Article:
Updated: Jun 29
Events were the first thing to go back in March -- as soon as the NBA, March Madness and schools began shutting down, our phone started ringing. But not in the good way.
Clients were calling to postpone their in-person events, which like everything else in 2020 was scary and put us in the position of getting creative and figuring it out. Companies quickly pivoted and started inquiring about virtual events to take their place -- in any other year, virtual events would be done either alongside an in-person event, and usually tacked on as an afterthought for those who couldn’t make it.
Making social distancing social
However, since April, we’ve assisted filming for a growing number of marketing events, virtual concerts, medical events and even a fishing tournament. And to our amazement, people seem to love it. Not only have the teams throwing the events seen the value, but seen how it opens up the attendee pool and increased participation.
At first we thought it was just a fad, but over this year we’ve found these events as something to get creative with - an opportunity to break out of the typical format and make it special for attendees.
Here are some of the ways our team and our clients have optimized virtual events:
1. Pick an event theme The Non-Profit Innovation and Optimization Summit, or NIO for short, is a yearly marketing event hosted by NextAfter, a company that uses the internet as an online laboratory to test what does and doesn’t work in the non-profit digital space.
NIO Summit is an event Just Add Video has helped produce for the past four years, and was designed as a gathering place for non-profit marketers to share their findings and grow their skills.
After deciding to delay the planned in-person event to 2021, they decided to instead construct a virtual variant where they could still present this year’s data while it was still relevant. They chose an 80s virtual theme, a move that helped the event still feel cohesive and fun, even virtually. Picking a theme that is recognizable, as with a typical event, certainly makes it easy to keep consistent branding and energy across all content.
2. Build a virtual space to make the event feel complete To be clear, when we refer to a virtual event, we aren’t simply talking about a live stream hosted on a webpage. A virtual event is exactly that - a virtual venue that attendees can navigate, and typically include exhibitor halls, auditoriums, info desks, game rooms, and more. These elements make it fun and just as engaging as an in-person event.
The way this is accomplished is via virtual venues, such as the one seen in the NIO Summit welcome video above. It’s also a good example of how to integrate the theme into everything.
3. Build in social elements Mirroring of in-person events makes virtual equivalents stand out. What makes events memorable isn’t sitting in sessions listening to speaker after speaker, it’s the content in-between sessions - networking, games, earning swag, speaking with exhibitors and of course, parties. And the best part about virtual parties is that there’s still alcohol, but you don’t have to pay for it.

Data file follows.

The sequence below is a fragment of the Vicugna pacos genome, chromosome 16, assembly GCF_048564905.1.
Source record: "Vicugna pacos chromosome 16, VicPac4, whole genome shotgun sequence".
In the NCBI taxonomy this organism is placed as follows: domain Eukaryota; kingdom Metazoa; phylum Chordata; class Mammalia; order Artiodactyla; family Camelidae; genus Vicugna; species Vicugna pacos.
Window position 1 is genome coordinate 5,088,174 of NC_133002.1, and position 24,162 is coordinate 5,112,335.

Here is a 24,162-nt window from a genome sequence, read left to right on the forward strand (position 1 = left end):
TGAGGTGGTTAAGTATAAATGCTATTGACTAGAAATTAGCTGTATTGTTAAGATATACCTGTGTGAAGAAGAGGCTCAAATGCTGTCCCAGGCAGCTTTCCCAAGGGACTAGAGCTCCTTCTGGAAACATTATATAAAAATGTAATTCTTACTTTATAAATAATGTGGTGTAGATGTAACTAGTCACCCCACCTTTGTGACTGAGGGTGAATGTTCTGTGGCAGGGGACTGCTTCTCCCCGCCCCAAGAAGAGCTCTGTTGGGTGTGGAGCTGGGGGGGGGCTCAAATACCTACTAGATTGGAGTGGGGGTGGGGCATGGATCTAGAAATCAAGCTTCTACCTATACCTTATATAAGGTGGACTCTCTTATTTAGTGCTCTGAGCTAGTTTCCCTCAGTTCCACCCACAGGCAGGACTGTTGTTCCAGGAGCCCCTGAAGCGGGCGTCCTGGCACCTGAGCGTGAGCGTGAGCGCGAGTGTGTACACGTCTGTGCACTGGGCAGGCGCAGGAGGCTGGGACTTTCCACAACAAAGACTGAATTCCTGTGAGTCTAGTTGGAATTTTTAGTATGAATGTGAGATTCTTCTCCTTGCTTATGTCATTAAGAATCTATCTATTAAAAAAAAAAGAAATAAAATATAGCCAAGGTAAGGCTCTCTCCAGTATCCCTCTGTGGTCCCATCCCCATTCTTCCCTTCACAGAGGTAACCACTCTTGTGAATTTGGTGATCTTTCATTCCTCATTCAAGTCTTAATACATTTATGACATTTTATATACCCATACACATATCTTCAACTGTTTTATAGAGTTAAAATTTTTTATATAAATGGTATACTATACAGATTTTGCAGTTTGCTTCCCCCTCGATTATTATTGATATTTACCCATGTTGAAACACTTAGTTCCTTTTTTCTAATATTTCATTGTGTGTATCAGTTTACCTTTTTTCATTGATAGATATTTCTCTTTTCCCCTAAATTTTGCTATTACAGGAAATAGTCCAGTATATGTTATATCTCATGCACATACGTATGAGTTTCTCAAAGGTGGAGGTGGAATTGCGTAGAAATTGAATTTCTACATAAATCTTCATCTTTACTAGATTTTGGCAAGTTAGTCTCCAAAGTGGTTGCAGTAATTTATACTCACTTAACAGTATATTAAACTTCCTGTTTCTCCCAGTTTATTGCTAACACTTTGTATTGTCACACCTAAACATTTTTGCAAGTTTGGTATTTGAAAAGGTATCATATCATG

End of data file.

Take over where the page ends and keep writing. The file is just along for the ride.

NIO Summit sessions were mostly pre-recorded, with live discussions and Q&As being delivered via Zoom. The content, while great, was only a part of the entire experience. What people stayed for after sessions were completed included group yoga sessions, musical bingo, a scavenger hunt and virtual cocktail hour, to name a few.
Can a virtual event compete with an in-person event in 2021 and beyond? After seeing the responses on both sides, and the fun people are able to have even through a virtual event, it’s clear that there is a place for more virtual events, even once people resume actual handshakes over elbow bumps.
In the same way that businesses have opened up to employees working remotely, so have people attending gatherings remotely.
The data from this year’s NIO Summit supports the idea that virtual events will have a place next to in-person events. The 2019 in-person NIO Summit attendance was around 620 people. Additionally, we hosted a live-stream of the entire event, the data of which can be seen in the below graph. An advantage to virtual events is being able to track visits to sponsor and vendor booths.
*2020 live stream required a login. **2019 live stream did not require a registration or login. The player was also embedded on the NextAfter.com homepage which drove up views, but is not accounted for in the “Session” metrics above. A few things to keep in mind with these numbers:
Both the 2019 live-stream and the 2020 live virtual event were free, though the virtual event also offered a paid premium access ticket that included additional perks to attendees.
We live streamed the 2020 virtual event sessions as well (not on-demand), meaning viewers had to join sessions when they started, the same as if it had been in-person.
There was an overall increase in registrants, page sessions and unique users for the 2020 virtual event compared to 2019’s in-person event.
Total number of booth visits totaled 16,603, and unique booth visits totaled 8,003. Multiple booths from vendors and sponsors saw total visits in the 1,000s, with nearly half of those being unique visits.
Obviously, we aren’t comparing apples to apples here. This data doesn’t conclude that virtual events are better than in-person events or their live-streams, but it does suggest that there may be an untapped audience here. The key to engaging this audience is to create content and experiences outside of practice sessions that will infuse a virtual event with the qualities that make live events truly enjoyable.
Are you looking to produce a live stream or entirely virtual event? Reach out so we can help you produce a virtual event to surpass expectations.